Enterocutaneous fistula

Case contributed by Dr Vikas Shah


Difficult colonic resection 15 years earlier, post-operative wound complications, long standing discharge from wound in midline. Being investigated for possible enterocutaneous fistula.

Patient Data

Age: 70 years
Gender: Male

CT abdomen and pelvis with intravenous contrast


The anterior abdominal wall is deficient above the level of the umbilicus, with small bowel loops approaching the surface. A small volume of inflammatory change is present adjacent to small bowel close to the surface. Satisfactory appearances of the anastomosis. Incidental right adrenal myelolipoma.

Repeat CT with oral contrast


As the first CT did not definitively identify an enterocutaneous fistula, he was recalled for a repeat CT with oral contrast, but no intravenous contrast. 800 ml of 5% Gastrografin was administered slowly over 60 minutes prior to imaging. The contrast opacifies the stomach and small bowel and delineates a fistula to the anterior abdominal wall. Contrast has pooled on the surface of the dehiscent anterior abdominal wall, and is within the stoma bag used to drain the wound. The fistulous loop is ileal.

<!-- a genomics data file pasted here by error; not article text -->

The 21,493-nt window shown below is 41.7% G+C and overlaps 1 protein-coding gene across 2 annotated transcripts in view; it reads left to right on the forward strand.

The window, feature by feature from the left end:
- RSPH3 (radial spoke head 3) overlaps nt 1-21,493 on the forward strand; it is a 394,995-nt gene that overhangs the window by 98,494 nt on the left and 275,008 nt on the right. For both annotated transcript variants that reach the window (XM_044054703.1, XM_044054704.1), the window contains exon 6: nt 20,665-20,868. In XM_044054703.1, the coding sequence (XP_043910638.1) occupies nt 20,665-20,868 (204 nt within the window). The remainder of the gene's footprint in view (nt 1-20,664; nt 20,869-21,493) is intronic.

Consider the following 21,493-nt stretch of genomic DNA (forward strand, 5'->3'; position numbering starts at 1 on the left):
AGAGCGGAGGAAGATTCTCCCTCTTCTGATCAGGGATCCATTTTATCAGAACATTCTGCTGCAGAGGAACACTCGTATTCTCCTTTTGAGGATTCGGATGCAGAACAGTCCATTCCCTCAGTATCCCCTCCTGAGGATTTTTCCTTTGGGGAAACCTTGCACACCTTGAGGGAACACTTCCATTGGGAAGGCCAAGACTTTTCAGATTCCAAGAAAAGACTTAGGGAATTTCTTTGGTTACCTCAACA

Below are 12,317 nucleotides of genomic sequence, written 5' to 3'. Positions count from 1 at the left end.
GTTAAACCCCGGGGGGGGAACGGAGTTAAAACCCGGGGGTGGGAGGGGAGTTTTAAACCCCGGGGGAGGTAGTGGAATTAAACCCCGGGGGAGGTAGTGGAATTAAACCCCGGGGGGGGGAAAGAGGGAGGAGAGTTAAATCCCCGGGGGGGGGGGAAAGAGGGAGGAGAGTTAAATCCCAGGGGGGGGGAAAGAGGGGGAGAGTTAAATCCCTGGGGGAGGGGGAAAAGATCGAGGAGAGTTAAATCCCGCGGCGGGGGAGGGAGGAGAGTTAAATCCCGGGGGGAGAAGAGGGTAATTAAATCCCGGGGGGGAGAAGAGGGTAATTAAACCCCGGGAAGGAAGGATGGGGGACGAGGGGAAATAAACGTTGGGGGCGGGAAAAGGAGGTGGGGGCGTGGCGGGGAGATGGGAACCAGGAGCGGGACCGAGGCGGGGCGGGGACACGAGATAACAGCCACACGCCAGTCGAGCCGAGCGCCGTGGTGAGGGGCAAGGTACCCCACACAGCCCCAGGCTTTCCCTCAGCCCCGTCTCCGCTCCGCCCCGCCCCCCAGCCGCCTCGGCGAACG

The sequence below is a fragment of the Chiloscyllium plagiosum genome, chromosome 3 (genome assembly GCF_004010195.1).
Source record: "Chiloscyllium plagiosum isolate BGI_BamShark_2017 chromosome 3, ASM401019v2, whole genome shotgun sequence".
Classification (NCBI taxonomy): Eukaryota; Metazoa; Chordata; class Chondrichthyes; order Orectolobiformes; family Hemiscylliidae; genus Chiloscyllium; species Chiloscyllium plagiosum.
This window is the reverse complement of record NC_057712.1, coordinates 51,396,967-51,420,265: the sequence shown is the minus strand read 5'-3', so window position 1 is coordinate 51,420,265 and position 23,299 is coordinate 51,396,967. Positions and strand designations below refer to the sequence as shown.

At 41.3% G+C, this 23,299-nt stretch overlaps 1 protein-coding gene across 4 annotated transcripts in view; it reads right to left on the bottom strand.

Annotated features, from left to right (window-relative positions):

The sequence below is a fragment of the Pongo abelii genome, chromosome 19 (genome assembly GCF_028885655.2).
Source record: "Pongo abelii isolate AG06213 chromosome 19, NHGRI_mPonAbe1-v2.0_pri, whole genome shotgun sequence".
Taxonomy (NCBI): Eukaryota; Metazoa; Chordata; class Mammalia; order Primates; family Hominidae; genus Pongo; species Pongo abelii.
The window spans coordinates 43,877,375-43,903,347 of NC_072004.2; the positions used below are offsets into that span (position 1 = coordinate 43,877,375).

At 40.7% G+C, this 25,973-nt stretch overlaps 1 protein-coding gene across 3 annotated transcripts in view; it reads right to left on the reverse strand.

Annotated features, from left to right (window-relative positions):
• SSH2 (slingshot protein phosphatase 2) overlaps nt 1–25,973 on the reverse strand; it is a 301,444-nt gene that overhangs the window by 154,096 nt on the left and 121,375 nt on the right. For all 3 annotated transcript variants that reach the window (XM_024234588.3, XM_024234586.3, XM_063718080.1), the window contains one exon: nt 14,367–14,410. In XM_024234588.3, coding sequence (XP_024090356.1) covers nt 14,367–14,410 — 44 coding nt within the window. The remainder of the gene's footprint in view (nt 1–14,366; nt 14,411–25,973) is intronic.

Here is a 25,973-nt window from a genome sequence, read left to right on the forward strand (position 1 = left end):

Case Discussion

This case illustrates the utility of oral contrast for the detection and localization of enterocutaneous fistulae. 800 ml of 5% Gastrografin drunk slowly over 60 minutes prior to imaging is palatable, provides the appropriate contrast density, and is safe.

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